Anyone for Tennis at 80?
James Watson: I think we’re all in favor of being alive when we’re alive. And of course, it's how you define being alive.
James Watson is an American molecular biologist best known for his discovery of the structure of DNA with Francis Crick in 1953. He was born in Chicago in 1928 and attended the University of Chicago for his undergraduate degree in zoology. While pursuing his Ph.D at Indiana University, Watson became interested in molecular biology, which led him to the University of Cambridge's Cavendish Laboratory for postdoctoral research. There he met Crick, the two recognized a common interest in discovering the structure of DNA. Watson, Crick, and another researcher Maurice Wilkins would later share the 1962 Nobel Prize in Physiology or Medicine for their work in this field.
In 1956, Watson became a junior member of Harvard University's Biological Laboratories, where he quickly advanced to the position of full professor. Then in 1968 he became director of Cold Spring Harbor Laboratory (CSHL) on Long Island, New York, where he shifted his research emphasis to the study of cancer. Between 1988 and 1992, Watson was also associated with the National Institutes of Health, spearheading the Human Genome Project. In 2007 he became the second person, after molecular biologist Craig Venter, to have his entire genome sequenced. Watson remained involved with CSHL, as president and later as chancellor, until 2007, when he retired following a controversy over comments he made claiming blacks are less intelligent than whites.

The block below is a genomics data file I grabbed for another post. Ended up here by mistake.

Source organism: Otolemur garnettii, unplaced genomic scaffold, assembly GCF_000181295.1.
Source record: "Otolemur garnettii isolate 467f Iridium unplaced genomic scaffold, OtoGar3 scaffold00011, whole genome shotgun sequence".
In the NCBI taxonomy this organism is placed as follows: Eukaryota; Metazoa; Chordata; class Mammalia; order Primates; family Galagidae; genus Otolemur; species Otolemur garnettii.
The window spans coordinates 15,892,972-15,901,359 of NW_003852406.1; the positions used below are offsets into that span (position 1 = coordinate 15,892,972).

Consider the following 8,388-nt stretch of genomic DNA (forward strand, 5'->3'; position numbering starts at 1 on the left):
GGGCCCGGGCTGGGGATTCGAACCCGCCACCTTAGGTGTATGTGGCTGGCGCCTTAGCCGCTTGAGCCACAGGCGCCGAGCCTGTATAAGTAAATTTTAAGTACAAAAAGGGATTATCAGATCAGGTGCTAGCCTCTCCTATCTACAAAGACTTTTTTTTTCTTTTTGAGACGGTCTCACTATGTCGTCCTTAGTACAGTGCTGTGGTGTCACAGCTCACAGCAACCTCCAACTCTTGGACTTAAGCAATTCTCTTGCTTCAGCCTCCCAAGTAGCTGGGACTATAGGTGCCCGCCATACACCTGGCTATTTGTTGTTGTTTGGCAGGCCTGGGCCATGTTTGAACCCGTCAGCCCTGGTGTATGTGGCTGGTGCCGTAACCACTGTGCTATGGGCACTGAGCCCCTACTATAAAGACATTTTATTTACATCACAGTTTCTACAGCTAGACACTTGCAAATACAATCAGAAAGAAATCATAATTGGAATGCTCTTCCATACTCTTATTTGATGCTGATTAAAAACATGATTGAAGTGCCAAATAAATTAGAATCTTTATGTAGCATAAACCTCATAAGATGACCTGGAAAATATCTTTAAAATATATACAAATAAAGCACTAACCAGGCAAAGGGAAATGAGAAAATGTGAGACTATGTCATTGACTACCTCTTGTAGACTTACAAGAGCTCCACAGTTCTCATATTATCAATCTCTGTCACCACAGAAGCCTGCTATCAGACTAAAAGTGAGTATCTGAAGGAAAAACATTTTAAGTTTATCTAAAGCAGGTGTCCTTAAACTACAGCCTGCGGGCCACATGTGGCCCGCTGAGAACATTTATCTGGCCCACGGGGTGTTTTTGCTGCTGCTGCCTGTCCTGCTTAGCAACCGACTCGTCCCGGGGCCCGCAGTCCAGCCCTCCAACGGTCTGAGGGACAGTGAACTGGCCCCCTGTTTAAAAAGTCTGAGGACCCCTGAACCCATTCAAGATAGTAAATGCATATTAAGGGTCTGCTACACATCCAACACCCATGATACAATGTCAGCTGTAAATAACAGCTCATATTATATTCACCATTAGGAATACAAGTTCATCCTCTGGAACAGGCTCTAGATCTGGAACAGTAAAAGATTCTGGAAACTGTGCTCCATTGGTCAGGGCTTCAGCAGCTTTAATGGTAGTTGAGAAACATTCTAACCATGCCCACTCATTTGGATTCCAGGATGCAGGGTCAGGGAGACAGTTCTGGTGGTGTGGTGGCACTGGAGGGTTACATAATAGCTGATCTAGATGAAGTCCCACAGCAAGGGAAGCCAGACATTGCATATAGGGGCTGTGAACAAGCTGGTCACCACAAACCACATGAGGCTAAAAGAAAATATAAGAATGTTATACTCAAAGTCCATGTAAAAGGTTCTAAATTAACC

Watson has written many books, including the seminal textbook "The Molecular Biology of the Gene" (1965), his bestseller "The Double Helix" (1968) about his discovery of the DNA structure, and his memoir "Avoid Boring People" (2007).
I’m amazed at how many of my 80-year-old friends are quite functional. That would have been something I never would have thought possible when I was 20 years old. I’m hoping I’m still at my peak as a tennis player.
For my 80th birthday I was given the racket that Roger Federer plays with. It’s a good racket, and it let’s me play better. But, in all honesty, I can’t believe that I'll be doing this 10 years from now. I just think I’ll slow down some. And I don’t want to.
I think we’re all in favor of being alive when we’re alive. And of course, it's how you define being alive.
In Their Own Words is recorded in Big Think's studio.
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